A Sunday homecoming

In the nearly 12 years of my career, I’ve been able to embark upon excursions that had me crossing the continent, bounding over borders, and peeking behind all kinds of curtains. Doors that I wouldn’t have otherwise been able to go through have opened to me time and again all because I wielded the appropriate combination of a press pass, a camera, and an editor title.

But this past weekend was the first time my professional life had me milling around an ice rink—and one that has been the backdrop for everything from my 13th birthday to a run-in with a long-lost friend to nearly every Saturday lesson I’ve had since July.

I’ve spent such a significant portion of my formative years at ice rinks up and down the northern East Coast, from Vermont to Annapolis, for after-school jobs and for skating lessons, for public skates and my brother’s travel hockey leagues. Just like everything else about adolescence, there’s a whirlwind of general feelings and oddly specific memories that accompany those years. But I never really stopped to consider the roles that the rinks of my youth played as the quiet stages where each of those individual moments were set.

I’m so consumed with getting on the ice now that I don’t always focus on my surroundings or the particulars of getting there. In the early days of rediscovering skating, there was so much magic in a long drive that rewarded me infinitely more than the workday commute that dominates my behind-the-wheel hours. I marveled over every drop of potential that was in each pull of my laces. These days, all those feelings are crystalized into the finely honed anticipation of crossing that threshold where rubberized floor mats meet the ice. There is so much excited expectation in that moment when I have nothing but flying on the immediate horizon that it’s almost as satisfying as that first glide of contact that whispers “I’m home I’m home I’m home.”

So it was a strange reconfiguration of perspective to be at my rink out of pure, emotionless obligation. There would be no soaring that day, and the only ice time I was getting was not accompanied by the sound of my blades slicing through the ice but rather taken with the tiny, tentative steps of winter’s omnipresent boots gingerly trekking to a photographic vantage point. I was there to capture someone else’s claim to my haven, and the selfish envy I fought back was not one of my finer inner battles. I resented being so close to where I always want to be without doing what I love.

But there is always salvation in solitude, or as much of it as I was getting in a rink primed for a hockey tournament and thrumming with that peculiar pre-game energy I hadn’t witnessed since high school. It might’ve rocked me back to memories I hadn’t visited in well more than a decade but it also softened the feeling of being a visitor in my own house: It made me take in “my rink” on a solo tour of its own merits rather than the utilitarian means to an end I had been taking it for granted as. I roamed floor to floor and room to room of the twin-rink facility I’d unknowingly reduced to its dedicated figure skating side, enjoying the opportunity to explore it beyond the typical confines of my Saturday lessons and sessions that I barrel past with the tunnel vision of a focused skater.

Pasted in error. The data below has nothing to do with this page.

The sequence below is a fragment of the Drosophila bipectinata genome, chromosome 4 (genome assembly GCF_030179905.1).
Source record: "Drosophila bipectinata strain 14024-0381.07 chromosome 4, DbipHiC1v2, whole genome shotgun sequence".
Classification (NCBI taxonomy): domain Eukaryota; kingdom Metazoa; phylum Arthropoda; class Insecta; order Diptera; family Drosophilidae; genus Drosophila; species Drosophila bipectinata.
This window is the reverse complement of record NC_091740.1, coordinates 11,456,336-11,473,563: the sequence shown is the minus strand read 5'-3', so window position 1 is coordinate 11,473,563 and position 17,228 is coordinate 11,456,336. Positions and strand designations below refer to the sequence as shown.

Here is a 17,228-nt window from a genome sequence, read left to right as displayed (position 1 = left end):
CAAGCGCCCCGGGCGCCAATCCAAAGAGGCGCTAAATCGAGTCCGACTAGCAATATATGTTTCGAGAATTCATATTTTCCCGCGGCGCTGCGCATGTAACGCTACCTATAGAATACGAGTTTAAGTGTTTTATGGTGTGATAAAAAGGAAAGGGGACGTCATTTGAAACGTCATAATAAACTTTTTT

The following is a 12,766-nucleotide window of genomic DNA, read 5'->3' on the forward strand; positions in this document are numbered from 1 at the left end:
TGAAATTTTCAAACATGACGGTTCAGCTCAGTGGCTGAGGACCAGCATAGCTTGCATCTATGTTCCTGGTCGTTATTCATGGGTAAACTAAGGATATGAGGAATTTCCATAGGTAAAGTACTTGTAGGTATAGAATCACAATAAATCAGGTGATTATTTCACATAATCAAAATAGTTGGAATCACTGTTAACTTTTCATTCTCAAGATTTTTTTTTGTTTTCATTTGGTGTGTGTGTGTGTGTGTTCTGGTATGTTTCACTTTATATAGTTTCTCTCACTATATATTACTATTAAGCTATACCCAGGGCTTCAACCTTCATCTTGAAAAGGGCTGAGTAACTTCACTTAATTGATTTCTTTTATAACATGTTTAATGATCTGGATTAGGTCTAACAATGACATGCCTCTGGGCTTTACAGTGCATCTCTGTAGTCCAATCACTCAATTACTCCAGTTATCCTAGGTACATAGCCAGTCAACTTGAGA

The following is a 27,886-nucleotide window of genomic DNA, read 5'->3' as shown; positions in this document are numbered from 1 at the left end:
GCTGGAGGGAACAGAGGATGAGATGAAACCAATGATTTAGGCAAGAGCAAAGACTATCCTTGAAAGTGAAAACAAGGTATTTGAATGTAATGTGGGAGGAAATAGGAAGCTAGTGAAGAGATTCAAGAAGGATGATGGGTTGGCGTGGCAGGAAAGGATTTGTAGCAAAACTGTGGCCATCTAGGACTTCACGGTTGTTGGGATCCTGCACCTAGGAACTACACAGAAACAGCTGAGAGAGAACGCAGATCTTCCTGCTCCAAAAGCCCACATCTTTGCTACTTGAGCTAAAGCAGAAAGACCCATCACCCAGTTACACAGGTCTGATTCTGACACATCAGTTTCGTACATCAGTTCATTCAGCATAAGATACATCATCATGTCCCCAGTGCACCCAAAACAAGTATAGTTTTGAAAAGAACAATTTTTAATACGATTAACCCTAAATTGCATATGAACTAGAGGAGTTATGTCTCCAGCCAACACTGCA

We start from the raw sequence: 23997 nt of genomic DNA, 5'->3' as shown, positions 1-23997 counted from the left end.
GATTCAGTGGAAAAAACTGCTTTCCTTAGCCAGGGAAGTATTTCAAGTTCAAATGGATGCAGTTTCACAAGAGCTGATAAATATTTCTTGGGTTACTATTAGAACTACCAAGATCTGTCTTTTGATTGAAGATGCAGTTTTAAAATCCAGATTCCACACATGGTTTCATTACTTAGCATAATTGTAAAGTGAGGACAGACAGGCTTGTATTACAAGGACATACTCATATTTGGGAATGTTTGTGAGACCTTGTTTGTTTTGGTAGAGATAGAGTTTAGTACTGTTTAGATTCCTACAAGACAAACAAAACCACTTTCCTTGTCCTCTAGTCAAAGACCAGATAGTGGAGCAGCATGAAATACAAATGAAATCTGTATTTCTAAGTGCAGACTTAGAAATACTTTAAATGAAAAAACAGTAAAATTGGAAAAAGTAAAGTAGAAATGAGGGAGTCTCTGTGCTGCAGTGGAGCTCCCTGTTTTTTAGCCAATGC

Anyone who’s spent any considerable time in a rink can wax eloquent on the scent alone. There is a fragrance to the ice that lingers far beyond the wind-whipped cheeks and the chilly thighs I usually drive home with. It mingles with sweat and coffee and blade-friendly floors to varying degrees dependent upon location, but it sticks to every article of clothing in a way that proclaims itself well beyond its point of origin.

Being surrounded by such a uniquely homey smell and having little else to focus on—no stream of mental admonishments to keep my head up, my balance precise, my arms and shoulders positioned just so, my takeoffs timed exactly, my extensions seemingly effortless—calmed my nervous soul. Typically, when I’m playing photographer or covering an event, I’m looking for every opportunity to retreat to the nearest bathroom just to gather my thoughts, refocus, and eke out a few minutes of centering silence. I can only schmooze and make small talk and feel alone in a crowd for so long before I just need to breathe in some peace however I can get it; turns out, breathing in a scent that my entire being recognizes as one signifying a sense of belonging is what I needed all along. No introvert pep talk can equal the powerful, palpable reminder that this is the same place that welcomes me weekly and makes the oddly shaped peg that I am feel like I’ve finally returned to the space carved out just for me.

I trekked the perimeter of a rink I intimately know the surface of but had never thought to explore as a part of something bigger. I watched the Zamboni resurface the hockey rink that must carry an equally poignant sense of belonging in someone else’s personal narrative that I’ll never know. I rested my hands on plexiglass and barriers and walls and railings and felt the sturdiness of a place that is packed with my own history and waiting to observe a future I’m still discovering. I got a whole new perspective of and appreciation for a facility that I didn’t know meant so much to so many different versions of me.

In the end, I spent maybe an hour of my Sunday working in the place where I go to escape the noise and frustration of daily life and adult responsibility. And I came in grumbling and fretting over the sacrilege of turning my refuge into a responsibility, but damn if I didn't leave with my perspective not only turned around but also vastly, irrevocably improved for the better. And I can't think of a more fitting way to celebrate a relatively newfound love of skating that was built on the foundation of finally being in the right place at the right time.


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